During the economic downturn of 2008, Noble Capital took a significant hit in our commercial portfolio. We weathered the storm and, wiser and tougher, fought tooth and nail to rebuild. Cognizant of the pitfalls that left us upside down, we built a foundational strategy focusing on residential real estate markets that inherently protects our clients from another economic downturn.
Noble Capital bases the majority of its decision to give prospective borrowers loans on the collateral underlying the loan. The collateral in this case is residential real estate. This approach creates “protective equity” to the tune of 30 percent or greater. Essentially, Noble does not lend a borrower more than 70 percent of the underlying asset’s value.
Protective equity is important in strong and weak real estate markets alike. In strong markets, like the current Texas market, protective equity may grow with appreciation that climbs as market values climb. However, the primary reason for protective equity is to protect a lender’s position in the event of a downturn. In a weak or declining market, if a property loses value, then the protective equity is negatively affected. For instance, if a home is worth $100,000 and Noble lends the borrower $70,000 that would make the loan to value (LTV) ratio 70 percent. Should the market drop, decreasing the property value to $90,000, Noble’s exposure at $70,000 is now at 77 percent LTV ratio. The initial 30 percent of protective equity insulated the decrease in property value, thereby protecting the lender’s principal.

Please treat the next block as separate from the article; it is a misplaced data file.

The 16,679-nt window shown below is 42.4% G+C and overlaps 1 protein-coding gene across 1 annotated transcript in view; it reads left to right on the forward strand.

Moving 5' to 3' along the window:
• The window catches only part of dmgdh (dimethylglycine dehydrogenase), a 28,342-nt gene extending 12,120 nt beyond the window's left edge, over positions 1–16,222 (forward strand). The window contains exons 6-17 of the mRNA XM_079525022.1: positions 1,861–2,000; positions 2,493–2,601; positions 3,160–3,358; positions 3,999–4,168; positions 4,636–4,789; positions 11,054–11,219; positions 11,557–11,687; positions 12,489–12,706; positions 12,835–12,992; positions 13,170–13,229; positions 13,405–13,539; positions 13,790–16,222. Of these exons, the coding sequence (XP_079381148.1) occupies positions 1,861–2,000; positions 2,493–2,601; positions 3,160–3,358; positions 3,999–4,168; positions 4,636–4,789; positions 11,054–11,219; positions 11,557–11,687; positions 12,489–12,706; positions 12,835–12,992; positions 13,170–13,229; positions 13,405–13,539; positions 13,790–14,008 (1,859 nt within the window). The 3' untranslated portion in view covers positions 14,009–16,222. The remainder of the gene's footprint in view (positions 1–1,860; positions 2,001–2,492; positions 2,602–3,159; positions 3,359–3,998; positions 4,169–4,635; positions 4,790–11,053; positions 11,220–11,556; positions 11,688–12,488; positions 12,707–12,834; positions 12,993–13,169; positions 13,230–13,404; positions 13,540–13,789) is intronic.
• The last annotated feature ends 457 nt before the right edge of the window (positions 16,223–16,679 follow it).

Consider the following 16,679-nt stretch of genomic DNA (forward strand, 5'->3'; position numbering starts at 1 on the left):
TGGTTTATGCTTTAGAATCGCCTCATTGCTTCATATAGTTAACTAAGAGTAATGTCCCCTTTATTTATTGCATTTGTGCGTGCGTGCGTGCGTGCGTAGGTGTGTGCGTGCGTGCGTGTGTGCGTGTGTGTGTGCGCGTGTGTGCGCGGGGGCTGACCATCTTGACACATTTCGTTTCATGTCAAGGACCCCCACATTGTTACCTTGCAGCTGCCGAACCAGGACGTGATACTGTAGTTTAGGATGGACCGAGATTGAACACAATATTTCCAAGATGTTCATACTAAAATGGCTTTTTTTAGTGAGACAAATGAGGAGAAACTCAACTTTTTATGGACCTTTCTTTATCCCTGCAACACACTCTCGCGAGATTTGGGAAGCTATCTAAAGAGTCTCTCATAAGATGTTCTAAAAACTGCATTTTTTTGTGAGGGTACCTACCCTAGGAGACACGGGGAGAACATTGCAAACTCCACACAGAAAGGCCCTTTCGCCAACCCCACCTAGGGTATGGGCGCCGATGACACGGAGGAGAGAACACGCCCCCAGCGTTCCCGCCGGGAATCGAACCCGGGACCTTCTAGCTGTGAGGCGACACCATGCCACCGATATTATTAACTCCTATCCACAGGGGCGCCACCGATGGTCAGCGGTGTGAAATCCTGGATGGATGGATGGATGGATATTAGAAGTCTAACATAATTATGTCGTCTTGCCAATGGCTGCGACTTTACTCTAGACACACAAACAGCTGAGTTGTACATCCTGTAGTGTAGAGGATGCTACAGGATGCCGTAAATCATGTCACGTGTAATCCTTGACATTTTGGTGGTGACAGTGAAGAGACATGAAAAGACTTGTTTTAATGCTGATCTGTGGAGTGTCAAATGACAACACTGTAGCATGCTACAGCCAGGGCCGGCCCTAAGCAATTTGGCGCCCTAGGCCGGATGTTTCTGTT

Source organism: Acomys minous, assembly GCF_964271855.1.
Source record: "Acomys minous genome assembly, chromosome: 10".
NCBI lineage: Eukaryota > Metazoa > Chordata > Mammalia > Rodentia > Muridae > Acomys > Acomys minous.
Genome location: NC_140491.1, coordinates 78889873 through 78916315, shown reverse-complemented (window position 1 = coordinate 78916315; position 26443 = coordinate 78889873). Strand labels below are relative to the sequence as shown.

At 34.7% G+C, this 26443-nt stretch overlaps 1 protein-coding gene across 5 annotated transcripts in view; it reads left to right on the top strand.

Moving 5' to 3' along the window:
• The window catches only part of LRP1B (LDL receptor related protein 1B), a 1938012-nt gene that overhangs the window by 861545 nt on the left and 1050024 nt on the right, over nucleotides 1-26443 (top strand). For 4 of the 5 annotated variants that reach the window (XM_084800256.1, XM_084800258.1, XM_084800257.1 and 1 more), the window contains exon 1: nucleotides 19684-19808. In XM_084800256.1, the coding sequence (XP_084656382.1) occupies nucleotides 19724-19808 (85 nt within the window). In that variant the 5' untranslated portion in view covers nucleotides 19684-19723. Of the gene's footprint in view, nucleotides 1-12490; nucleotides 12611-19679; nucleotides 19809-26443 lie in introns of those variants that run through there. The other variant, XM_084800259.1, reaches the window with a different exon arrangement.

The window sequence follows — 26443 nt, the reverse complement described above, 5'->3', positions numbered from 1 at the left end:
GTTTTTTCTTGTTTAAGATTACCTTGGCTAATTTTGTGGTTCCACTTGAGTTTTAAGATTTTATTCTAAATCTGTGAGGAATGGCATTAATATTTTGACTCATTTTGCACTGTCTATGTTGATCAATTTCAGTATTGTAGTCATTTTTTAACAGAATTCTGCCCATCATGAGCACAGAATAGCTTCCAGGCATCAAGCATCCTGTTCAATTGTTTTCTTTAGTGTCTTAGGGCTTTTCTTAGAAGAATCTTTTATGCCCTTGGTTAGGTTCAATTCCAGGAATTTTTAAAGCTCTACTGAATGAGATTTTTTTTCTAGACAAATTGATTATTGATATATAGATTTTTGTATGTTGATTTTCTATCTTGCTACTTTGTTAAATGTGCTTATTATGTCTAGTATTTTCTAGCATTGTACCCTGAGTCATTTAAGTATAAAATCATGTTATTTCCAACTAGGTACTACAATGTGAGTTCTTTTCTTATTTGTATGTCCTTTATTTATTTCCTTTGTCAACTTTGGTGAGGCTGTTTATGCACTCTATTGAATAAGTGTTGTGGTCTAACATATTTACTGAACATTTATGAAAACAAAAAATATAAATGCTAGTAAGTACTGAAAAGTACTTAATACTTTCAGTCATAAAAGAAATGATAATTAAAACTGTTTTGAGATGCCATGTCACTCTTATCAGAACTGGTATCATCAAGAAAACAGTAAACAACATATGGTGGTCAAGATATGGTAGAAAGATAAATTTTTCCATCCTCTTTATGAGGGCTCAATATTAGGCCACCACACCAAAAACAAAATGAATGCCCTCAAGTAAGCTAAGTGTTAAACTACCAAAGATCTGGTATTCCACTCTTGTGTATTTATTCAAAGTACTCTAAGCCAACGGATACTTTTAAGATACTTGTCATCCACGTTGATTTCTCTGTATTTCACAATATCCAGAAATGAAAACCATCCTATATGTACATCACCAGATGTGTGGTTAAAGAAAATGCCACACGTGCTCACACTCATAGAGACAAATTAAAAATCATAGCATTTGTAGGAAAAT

Noble’s underwriting guidelines fluctuate with shifting markets. In a strong market the property is the key factor in making a decision; in a down market the weight of the decision is redistributed between the properties, the borrower’s cash injection and the borrower’s creditworthiness. Generally speaking, cash and credit are the greatest mitigating factors that can be used when issuing debt in any market cycle – a truth more staunchly evidenced in a down cycle.
While private lending is not a liquid investment strategy, the short-term nature of our loans creates a sense of liquidity. Our loan terms range from 6 to 18 months granting us flexibility to act quickly, avoiding the exposure of client investments in decreasing markets for a prolonged time.
Since the inception of our Private Lender Network, and its subsequent focus on the residential market, Noble Capital has not had a member (one who lends to third party developers and borrowers through the network) lose any of their principal.
With the rise of distressed real estate opportunities in a downturn, borrowers positioned with solid cash and credit assets can benefit from utilizing Noble Capital’s Private Lender Network. This activity, in turn, ensures that Noble will have a steady pipeline of deals when the market rebounds.